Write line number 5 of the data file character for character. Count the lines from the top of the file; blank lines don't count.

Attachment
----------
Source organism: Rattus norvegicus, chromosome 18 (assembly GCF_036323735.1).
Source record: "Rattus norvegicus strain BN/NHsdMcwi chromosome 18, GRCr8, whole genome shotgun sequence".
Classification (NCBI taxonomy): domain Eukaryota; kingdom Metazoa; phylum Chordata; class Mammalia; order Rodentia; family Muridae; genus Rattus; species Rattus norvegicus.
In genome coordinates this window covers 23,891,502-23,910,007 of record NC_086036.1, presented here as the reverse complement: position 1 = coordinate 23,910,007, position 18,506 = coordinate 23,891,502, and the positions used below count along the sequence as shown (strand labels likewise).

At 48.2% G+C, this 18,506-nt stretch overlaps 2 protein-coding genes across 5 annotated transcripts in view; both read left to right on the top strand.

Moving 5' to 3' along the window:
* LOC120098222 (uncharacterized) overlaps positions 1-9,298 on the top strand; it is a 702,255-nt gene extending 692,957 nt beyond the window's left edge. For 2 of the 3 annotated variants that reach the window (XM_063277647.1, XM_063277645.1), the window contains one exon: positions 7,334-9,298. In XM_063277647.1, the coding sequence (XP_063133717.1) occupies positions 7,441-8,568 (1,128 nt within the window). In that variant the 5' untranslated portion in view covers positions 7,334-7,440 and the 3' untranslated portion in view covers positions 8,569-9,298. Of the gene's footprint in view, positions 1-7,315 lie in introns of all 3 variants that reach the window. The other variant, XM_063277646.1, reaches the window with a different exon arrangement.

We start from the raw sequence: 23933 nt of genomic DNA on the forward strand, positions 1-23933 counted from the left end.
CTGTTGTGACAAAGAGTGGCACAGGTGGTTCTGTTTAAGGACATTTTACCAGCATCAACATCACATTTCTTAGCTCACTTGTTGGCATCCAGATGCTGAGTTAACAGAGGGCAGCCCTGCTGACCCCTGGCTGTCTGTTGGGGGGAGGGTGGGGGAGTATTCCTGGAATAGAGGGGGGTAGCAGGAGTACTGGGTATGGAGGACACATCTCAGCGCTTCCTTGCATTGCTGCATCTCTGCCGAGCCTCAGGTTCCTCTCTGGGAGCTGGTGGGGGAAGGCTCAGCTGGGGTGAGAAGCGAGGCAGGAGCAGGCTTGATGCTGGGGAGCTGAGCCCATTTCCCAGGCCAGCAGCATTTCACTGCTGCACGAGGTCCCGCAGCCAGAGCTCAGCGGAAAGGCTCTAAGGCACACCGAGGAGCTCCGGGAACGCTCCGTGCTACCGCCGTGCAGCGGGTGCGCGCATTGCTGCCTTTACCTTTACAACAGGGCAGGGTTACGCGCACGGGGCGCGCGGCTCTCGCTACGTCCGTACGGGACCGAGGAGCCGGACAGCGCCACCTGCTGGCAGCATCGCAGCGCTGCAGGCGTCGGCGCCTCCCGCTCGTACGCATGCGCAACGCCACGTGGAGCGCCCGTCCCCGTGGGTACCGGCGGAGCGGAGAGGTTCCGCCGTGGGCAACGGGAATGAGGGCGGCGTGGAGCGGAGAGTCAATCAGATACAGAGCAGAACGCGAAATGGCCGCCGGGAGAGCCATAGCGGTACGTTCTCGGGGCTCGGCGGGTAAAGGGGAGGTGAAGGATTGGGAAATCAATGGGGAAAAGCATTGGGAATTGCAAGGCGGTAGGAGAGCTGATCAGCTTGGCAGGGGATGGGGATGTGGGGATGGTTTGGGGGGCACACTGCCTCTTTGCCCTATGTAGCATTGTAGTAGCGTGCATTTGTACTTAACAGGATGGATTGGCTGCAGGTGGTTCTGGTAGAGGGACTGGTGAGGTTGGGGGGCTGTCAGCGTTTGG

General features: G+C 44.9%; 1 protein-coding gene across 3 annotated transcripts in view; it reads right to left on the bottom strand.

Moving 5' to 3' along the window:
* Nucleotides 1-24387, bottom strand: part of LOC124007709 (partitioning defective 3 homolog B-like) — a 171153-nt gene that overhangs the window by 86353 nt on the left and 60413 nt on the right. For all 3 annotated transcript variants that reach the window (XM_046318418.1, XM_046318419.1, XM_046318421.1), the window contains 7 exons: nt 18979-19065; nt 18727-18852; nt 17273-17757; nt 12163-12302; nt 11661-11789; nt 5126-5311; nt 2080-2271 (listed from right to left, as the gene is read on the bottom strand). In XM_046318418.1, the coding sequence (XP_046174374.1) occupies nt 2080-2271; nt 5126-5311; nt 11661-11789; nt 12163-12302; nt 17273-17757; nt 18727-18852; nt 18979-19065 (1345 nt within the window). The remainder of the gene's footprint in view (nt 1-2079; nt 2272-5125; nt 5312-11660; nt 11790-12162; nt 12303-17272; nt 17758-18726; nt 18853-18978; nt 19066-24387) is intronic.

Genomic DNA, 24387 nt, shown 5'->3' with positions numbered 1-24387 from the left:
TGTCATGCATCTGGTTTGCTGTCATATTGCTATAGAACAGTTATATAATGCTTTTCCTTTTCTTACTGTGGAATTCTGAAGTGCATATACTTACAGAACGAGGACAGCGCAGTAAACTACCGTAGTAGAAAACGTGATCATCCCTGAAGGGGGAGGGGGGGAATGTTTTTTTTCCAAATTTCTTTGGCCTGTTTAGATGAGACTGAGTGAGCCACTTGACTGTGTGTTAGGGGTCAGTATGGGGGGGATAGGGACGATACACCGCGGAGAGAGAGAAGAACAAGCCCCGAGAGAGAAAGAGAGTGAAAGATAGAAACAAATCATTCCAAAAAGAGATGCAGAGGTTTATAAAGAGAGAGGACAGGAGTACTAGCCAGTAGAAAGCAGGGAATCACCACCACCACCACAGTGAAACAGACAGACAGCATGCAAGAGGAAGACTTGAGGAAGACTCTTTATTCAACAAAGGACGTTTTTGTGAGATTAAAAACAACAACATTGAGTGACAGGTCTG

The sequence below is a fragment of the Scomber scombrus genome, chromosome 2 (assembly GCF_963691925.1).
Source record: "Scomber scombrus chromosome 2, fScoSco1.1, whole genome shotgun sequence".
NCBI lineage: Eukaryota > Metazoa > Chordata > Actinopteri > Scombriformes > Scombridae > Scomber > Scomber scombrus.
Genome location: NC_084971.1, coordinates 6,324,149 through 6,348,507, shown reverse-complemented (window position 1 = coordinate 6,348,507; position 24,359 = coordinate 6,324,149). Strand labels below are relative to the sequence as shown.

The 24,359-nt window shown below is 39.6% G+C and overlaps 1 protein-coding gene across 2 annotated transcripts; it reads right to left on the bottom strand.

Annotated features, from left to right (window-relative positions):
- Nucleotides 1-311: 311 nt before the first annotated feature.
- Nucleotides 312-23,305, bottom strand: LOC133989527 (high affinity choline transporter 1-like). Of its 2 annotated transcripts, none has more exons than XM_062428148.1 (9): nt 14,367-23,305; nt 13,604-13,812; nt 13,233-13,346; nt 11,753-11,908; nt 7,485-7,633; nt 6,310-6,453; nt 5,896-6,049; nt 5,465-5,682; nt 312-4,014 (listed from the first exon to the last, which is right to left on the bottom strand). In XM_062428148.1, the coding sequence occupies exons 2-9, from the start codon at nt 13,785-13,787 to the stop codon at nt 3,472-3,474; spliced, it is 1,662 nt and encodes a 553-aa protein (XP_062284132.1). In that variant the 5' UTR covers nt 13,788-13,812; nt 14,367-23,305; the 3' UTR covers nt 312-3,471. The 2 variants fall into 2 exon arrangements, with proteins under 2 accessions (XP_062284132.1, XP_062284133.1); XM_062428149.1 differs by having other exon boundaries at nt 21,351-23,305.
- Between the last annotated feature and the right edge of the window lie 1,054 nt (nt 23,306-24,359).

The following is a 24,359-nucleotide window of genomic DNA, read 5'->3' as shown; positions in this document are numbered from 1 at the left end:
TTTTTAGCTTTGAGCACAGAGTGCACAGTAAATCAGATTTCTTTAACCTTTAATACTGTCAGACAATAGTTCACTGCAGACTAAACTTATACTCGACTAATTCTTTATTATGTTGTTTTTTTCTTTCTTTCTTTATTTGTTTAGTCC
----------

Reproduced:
At 48.2% G+C, this 18,506-nt stretch overlaps 2 protein-coding genes across 5 annotated transcripts in view; both read left to right on the top strand.